Value is considered “cheap” as compared to growth in relative evaluations. We have returned to near-term valuation lows (value to growth), levels that we haven’t seen since the dot-com bubble era. While growth companies are much better positioned today than they were back in the late 1990s, a vigilant eye should be given to growth investments, because they are positioned to underperform value.
Value vs. Growth Relative Valuations
P/E Ratio of the Top 10 and Remaining Stocks in the S&P 500
The top 10 companies in the S&P 500 have driven the P/E ratio to 30.0. The historical average is 19.6, placing these companies at 153% of their historical averages. The remaining 490 companies in the S&P 500 are trading at a much more reasonable 121% of historical norms.

Polaris Wealth continues to be concerned with the weighting of the top 10 stocks as they are represented in the S&P 500. Currently, the top 10 companies represent 28.6% of the index’s weighting. This is a level we haven’t seen since the early 1980s. Why is this so important? Right now, the S&P 500’s performance as an index is completely driven based upon these 10 companies. And right now, these ten companies are overvalued. It is very possible that we could see the index correct and still have the majority of the companies in the S&P 500 have positive performance. When you hear us talk of, “We aren’t buying the market, we are buying companies in the market,” this is exactly the point that we are trying to make. These ten companies might drive the index down in value, but it doesn’t mean that we have to see the same downside in our investments.

Weight of the Top 10 Stocks in the S&P 500
Inflation became all the talk when May’s inflation rate moved up to 3.8% from 1.6% just two months earlier (graph below). The Fed has kept rates at 0 to 25 bps, stating they feel that these new readings are transitory, meaning they won’t last long – that they are just rising due to bringing the world’s economy back online after being shut down for COVID.
The Fed Interest Rates

The four graphs below are illustrative of our current situation. Lumber (top left) dropped to $200 per 1,000 board feet during COVID. It then ran up to almost $1,700 per 1,000 board feet in early May, only to fall to $700 now.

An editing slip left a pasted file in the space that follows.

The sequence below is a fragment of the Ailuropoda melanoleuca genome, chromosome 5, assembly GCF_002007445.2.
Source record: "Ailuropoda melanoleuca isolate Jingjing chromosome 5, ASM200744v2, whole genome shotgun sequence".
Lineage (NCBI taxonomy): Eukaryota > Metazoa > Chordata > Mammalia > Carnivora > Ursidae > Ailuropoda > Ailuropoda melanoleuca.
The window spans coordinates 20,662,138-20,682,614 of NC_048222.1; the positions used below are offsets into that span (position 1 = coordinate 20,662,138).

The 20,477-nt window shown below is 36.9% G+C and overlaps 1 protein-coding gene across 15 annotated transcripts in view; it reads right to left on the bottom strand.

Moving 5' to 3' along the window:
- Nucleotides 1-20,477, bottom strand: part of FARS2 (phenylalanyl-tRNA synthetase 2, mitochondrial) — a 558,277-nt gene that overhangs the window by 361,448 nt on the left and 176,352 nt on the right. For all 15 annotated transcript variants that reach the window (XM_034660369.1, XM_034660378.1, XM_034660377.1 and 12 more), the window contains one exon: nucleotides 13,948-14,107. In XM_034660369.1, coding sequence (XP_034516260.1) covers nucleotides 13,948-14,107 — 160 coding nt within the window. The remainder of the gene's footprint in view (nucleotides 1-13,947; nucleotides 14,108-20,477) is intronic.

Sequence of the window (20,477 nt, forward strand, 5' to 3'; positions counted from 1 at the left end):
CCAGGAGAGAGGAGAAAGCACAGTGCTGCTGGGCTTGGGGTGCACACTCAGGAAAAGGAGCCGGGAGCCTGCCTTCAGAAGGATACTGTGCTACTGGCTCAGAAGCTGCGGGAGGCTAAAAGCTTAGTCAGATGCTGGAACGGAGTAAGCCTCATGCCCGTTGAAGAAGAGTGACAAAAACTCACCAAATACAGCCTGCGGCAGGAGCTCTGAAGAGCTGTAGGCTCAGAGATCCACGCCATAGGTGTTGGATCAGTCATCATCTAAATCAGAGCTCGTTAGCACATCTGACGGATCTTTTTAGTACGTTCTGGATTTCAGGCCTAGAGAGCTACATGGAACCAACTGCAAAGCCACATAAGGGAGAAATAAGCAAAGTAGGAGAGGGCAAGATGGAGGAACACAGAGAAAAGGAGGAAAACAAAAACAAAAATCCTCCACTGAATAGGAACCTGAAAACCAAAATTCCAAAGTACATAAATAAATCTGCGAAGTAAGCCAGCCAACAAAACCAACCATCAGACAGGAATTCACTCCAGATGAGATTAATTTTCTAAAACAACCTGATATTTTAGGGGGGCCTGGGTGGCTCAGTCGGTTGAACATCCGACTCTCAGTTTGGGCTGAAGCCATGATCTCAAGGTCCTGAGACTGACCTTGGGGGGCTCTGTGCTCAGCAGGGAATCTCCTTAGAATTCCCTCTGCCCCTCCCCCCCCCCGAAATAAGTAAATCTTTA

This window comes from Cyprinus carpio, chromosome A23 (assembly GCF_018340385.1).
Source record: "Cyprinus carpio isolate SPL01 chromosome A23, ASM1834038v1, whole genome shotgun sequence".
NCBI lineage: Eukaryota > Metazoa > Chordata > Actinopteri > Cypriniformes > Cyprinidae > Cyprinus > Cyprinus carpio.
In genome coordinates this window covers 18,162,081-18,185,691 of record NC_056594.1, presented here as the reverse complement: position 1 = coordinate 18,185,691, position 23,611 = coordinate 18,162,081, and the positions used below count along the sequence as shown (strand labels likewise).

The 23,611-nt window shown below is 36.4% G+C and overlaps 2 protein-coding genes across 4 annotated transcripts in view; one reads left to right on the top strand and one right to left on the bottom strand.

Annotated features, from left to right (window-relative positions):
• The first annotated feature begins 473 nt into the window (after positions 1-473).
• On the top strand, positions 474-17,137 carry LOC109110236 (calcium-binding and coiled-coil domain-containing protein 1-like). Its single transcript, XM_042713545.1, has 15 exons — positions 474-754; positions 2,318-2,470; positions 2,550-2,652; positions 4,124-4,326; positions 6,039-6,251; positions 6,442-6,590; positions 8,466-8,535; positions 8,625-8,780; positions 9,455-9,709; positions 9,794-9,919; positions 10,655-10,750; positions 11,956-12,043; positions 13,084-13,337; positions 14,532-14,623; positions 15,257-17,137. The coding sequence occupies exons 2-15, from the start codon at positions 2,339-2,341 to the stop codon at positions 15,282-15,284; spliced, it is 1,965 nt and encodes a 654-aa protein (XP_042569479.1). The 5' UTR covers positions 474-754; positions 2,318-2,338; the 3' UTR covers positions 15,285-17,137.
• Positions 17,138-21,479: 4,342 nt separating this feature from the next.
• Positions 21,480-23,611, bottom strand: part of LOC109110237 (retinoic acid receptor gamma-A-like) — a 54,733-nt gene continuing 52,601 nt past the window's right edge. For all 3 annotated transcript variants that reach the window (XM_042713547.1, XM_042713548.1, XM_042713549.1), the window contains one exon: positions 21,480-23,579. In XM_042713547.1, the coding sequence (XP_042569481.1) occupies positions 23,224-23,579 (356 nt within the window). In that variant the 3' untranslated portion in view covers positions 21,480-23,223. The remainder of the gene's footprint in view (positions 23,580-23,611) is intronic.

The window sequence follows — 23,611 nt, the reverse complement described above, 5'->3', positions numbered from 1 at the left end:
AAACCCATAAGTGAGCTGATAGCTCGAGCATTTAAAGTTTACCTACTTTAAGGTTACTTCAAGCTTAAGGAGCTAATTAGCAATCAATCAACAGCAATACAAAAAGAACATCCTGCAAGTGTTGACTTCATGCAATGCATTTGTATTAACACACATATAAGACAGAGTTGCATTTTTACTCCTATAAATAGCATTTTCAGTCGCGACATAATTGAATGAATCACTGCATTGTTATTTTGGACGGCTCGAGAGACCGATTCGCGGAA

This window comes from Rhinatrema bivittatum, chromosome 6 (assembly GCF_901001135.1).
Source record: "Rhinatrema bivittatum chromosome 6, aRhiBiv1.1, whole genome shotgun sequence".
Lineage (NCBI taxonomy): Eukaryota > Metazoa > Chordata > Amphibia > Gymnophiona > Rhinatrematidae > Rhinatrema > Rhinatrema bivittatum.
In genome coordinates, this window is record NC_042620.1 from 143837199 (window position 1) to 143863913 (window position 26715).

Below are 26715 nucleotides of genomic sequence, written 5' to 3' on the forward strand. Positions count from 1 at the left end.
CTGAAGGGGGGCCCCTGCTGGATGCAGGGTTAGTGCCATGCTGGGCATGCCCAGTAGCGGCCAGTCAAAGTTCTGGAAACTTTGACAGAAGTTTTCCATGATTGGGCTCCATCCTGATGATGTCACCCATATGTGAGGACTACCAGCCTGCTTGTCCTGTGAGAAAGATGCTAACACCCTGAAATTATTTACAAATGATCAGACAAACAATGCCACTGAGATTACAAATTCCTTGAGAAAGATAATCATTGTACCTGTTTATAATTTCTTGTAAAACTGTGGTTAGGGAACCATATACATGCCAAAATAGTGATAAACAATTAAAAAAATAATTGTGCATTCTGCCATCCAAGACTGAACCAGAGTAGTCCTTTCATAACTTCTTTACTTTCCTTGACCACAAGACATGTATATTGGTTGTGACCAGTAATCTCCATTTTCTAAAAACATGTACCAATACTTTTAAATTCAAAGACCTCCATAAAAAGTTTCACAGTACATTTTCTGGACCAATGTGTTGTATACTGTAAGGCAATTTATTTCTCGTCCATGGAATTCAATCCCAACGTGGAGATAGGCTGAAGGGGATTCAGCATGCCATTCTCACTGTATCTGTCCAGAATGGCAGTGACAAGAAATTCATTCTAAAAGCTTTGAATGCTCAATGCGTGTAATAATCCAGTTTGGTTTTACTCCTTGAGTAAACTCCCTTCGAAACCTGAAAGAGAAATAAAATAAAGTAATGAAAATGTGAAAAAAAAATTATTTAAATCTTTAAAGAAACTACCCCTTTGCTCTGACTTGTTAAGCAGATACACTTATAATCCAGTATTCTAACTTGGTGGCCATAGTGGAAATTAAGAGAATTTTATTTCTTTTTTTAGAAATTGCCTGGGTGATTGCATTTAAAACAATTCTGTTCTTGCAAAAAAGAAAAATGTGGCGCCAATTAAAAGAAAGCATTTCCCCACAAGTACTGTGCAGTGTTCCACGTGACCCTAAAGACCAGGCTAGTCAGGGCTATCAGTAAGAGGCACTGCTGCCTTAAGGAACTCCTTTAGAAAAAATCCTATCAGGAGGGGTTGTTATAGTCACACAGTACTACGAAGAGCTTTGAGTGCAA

This is a perfect example of how demand outstripped supply due to COVID. During COVID, lumber mills were shut down. As we began to open our economy, our population moved from cities to the suburbs, because people wanted more space, they wanted a yard. This created demand for more houses, pushing the prices for lumber up. It wasn’t until the lumber mills fully opened that they could meet the demand. Once they were able to meet the demand, prices fell back to more normal levels.

The other commodities, Brent oil, poultry, and wheat give you an understanding of where prices have gone over the last year. Brent oil prices have gone up in value as the world’s economies have come back online. More demand, higher prices. Poultry prices are similar to what happened with lumber, tied with economic stimulus. Poultry plants shut down due to COVID. The economic stimulus packages are so rich in the United States that it is hard to motivate workers to go back to work. Even though these plants have reopened, they are working below capacity.

Commodity Prices
Polaris Wealth has written a lot about how gold and silver are not great hedges against inflation or a currency crisis. As you can see from the charts below, both gold and silver are down for the year and have dropped in value since the initial fears of inflation took hold a few months ago.
During that same time, the U.S. Dollar index has gone up in value, the exact opposite of what should happen if inflation has taken hold.